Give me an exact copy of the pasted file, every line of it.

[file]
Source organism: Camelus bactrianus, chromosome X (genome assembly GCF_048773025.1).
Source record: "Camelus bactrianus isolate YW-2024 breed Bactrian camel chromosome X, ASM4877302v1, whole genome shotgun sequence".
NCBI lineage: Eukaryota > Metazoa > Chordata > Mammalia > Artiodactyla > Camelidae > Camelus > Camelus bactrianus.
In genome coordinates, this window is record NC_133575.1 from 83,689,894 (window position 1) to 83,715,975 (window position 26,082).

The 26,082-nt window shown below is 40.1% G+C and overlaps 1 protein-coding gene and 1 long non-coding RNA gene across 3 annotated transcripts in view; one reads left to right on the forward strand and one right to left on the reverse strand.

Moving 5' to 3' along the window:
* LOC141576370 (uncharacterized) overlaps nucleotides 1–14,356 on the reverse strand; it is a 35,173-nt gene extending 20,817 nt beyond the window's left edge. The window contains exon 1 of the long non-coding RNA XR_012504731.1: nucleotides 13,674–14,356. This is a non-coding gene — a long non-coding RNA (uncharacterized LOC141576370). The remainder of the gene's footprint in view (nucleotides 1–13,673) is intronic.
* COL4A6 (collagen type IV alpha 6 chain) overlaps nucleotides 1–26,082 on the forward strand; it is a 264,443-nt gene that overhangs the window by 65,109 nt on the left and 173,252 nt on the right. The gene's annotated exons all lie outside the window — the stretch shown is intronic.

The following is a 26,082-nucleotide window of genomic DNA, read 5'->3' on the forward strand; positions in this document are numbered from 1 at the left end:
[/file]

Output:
Source organism: Camelus bactrianus, chromosome X (genome assembly GCF_048773025.1).
Source record: "Camelus bactrianus isolate YW-2024 breed Bactrian camel chromosome X, ASM4877302v1, whole genome shotgun sequence".
NCBI lineage: Eukaryota > Metazoa > Chordata > Mammalia > Artiodactyla > Camelidae > Camelus > Camelus bactrianus.
In genome coordinates, this window is record NC_133575.1 from 83,689,894 (window position 1) to 83,715,975 (window position 26,082).

The 26,082-nt window shown below is 40.1% G+C and overlaps 1 protein-coding gene and 1 long non-coding RNA gene across 3 annotated transcripts in view; one reads left to right on the forward strand and one right to left on the reverse strand.

Moving 5' to 3' along the window:
* LOC141576370 (uncharacterized) overlaps nucleotides 1–14,356 on the reverse strand; it is a 35,173-nt gene extending 20,817 nt beyond the window's left edge. The window contains exon 1 of the long non-coding RNA XR_012504731.1: nucleotides 13,674–14,356. This is a non-coding gene — a long non-coding RNA (uncharacterized LOC141576370). The remainder of the gene's footprint in view (nucleotides 1–13,673) is intronic.
* COL4A6 (collagen type IV alpha 6 chain) overlaps nucleotides 1–26,082 on the forward strand; it is a 264,443-nt gene that overhangs the window by 65,109 nt on the left and 173,252 nt on the right. The gene's annotated exons all lie outside the window — the stretch shown is intronic.

The following is a 26,082-nucleotide window of genomic DNA, read 5'->3' on the forward strand; positions in this document are numbered from 1 at the left end: